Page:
‘Is Taekwondo a religion?’

I’ve put the title above in quotation marks because this is not a question that I am asking of you, the reader – this is a question that was asked of me a long time ago. Actually, more specifically, it was put to me as a statement – that ‘Taekwondo is a religion’ – by one of my friends.

I hadn’t been training in Taekwondo for very long at the time – probably about a year and a half – and the friend who asked it of me was not a martial artist at all. She was just very interested in philosophy (and went on to study philosophy at university).

My answer at the time was a firm ‘no, Taekwondo is not a religion’, though not having thought of the question before, I was not very well equipped to say why it was not. Nevertheless I have not forgotten being asked the question.

Certainly in some ways Taekwondo is similar to many world religions. We have a traditional style of clothing – the dobok; we have traditional rituals that we learn from and teach to each other – the forms; we have separate denominations – the different styles of TaekwondoChangheon-yu, Kukki-won; we have founders; we have a hierarchical structure.

But these things alone do not make something a religion. Many of these attributes also apply to the supporters of football clubs, and they are generally not considered a religion (though I’m sure some philosophers would disagree). This question comes down to, as it often does: what is the defining quality of a religion?

Personally, I think that a religion has to have a supernatural belief system – you have to believe in a deity or some other metaphysical entity. While in Taekwondo we do idolise a number of people – such as Choi Hong-hi and Hwang Ki – there are no gods or goddesses. On this alone, I would say that Taekwondo is not a religion.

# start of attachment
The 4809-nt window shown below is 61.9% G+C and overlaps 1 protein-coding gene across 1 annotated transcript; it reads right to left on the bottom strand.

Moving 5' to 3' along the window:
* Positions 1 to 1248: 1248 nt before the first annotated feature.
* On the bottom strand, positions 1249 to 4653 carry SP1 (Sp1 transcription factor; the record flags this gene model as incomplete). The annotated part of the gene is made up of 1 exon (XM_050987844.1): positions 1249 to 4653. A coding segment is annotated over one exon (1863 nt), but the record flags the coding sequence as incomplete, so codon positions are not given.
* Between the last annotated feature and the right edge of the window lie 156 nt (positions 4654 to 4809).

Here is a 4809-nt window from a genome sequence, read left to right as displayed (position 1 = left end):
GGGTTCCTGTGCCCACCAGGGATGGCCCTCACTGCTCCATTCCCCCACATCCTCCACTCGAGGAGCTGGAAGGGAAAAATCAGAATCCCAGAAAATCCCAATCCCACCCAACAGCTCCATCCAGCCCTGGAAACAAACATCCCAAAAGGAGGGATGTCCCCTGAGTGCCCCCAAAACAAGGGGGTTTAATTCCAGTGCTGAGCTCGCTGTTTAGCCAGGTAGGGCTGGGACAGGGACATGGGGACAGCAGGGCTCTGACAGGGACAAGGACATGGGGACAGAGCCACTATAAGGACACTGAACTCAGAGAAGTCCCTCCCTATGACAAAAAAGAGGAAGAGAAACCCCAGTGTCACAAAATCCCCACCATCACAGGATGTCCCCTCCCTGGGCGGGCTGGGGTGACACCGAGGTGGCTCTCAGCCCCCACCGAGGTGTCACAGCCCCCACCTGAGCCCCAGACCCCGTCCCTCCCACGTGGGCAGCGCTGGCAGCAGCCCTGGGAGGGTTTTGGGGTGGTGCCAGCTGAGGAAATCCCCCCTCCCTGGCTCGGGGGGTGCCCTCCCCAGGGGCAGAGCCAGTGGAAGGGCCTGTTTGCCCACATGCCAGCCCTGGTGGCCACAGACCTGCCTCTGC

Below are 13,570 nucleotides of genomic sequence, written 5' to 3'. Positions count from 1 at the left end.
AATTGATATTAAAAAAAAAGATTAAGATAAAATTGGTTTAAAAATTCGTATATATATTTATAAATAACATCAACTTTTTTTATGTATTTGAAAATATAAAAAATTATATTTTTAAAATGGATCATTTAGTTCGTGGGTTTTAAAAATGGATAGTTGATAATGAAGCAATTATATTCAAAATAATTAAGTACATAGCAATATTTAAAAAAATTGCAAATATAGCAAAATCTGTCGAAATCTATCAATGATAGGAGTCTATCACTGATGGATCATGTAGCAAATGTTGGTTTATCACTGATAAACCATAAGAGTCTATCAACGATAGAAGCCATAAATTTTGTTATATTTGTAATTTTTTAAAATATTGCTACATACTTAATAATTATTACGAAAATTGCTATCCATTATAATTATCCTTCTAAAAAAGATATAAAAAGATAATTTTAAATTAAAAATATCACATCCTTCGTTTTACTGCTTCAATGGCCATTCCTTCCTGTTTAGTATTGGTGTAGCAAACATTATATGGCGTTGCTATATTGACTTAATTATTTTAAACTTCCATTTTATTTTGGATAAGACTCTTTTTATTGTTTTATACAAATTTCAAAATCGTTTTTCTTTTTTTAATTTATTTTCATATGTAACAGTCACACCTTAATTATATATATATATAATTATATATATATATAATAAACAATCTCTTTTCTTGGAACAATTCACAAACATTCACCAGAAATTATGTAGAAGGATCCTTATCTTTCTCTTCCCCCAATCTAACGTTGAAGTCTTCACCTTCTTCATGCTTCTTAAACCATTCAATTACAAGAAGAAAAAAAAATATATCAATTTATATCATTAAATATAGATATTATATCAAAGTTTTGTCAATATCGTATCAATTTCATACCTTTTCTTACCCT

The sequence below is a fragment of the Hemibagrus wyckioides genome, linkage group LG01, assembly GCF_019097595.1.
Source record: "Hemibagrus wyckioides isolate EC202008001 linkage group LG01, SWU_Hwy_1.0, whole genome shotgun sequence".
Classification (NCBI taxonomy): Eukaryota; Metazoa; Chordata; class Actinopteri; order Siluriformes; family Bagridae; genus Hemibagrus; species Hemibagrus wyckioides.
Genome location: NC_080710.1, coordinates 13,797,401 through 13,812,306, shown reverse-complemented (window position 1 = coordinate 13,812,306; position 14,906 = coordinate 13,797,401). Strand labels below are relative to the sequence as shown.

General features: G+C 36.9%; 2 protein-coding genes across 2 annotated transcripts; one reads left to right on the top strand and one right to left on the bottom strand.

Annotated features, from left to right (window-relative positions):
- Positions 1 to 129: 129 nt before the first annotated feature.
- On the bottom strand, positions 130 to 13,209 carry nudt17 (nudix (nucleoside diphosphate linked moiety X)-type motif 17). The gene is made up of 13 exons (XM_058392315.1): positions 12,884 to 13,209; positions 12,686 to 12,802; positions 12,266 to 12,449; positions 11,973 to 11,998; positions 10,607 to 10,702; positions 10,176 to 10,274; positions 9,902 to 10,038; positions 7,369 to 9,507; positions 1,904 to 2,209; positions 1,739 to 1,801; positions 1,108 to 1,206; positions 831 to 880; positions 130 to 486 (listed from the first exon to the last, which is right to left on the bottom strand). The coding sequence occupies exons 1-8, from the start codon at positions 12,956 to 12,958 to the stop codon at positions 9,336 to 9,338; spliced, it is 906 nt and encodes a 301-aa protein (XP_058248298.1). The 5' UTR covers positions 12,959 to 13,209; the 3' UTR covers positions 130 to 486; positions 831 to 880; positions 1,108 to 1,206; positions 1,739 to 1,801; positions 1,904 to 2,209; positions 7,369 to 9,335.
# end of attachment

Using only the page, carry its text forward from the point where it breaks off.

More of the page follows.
However, some would argue that belief in the supernatural is too narrow a constraint for the definition of a religion. It would most likely exclude Confucianism (which I would also not consider a religion, but again some would argue differently). Some would argue that a religion is any codified set of beliefs.

Taekwondo – particularly Changheon-yu Taekwondo – does have a set of beliefs. These are the tenets, or virtues, of Taekwondo: courtesy, integrity, perseverance, self-control, and indomitable spirit. These are the tenets by which students are expected to act in Taekwondo classes. But it is also often remarked that Taekwondo is not just an activity that you do for a few hours a week – it is a way of life. The five tenets, as well as other aspects of Taekwondo and Korean culture, are supposed to be part of your life outside of the dojang too. Therefore, the tenets, and the culture of Taekwondo, is a set of beliefs about how to live, comparable (and indeed heavily influenced by) the values of Confucianism.

So under this broader definition of a religion, where a religion is simply any set of beliefs, Taekwondo could be considered a religion. However, this does also make it arguable that capitalism is a religion as well. (Again, I’m sure that some philosophers would argue that capitalism is a religion.)

So in conclusion. This question leads to the usual philosophical minefield about the definition of religion and what things you think should and shouldn’t be considered a religion. While there are some similarities between Taekwondo and world religions, I think they are sufficiently different that Taekwondo should not be considered a religion.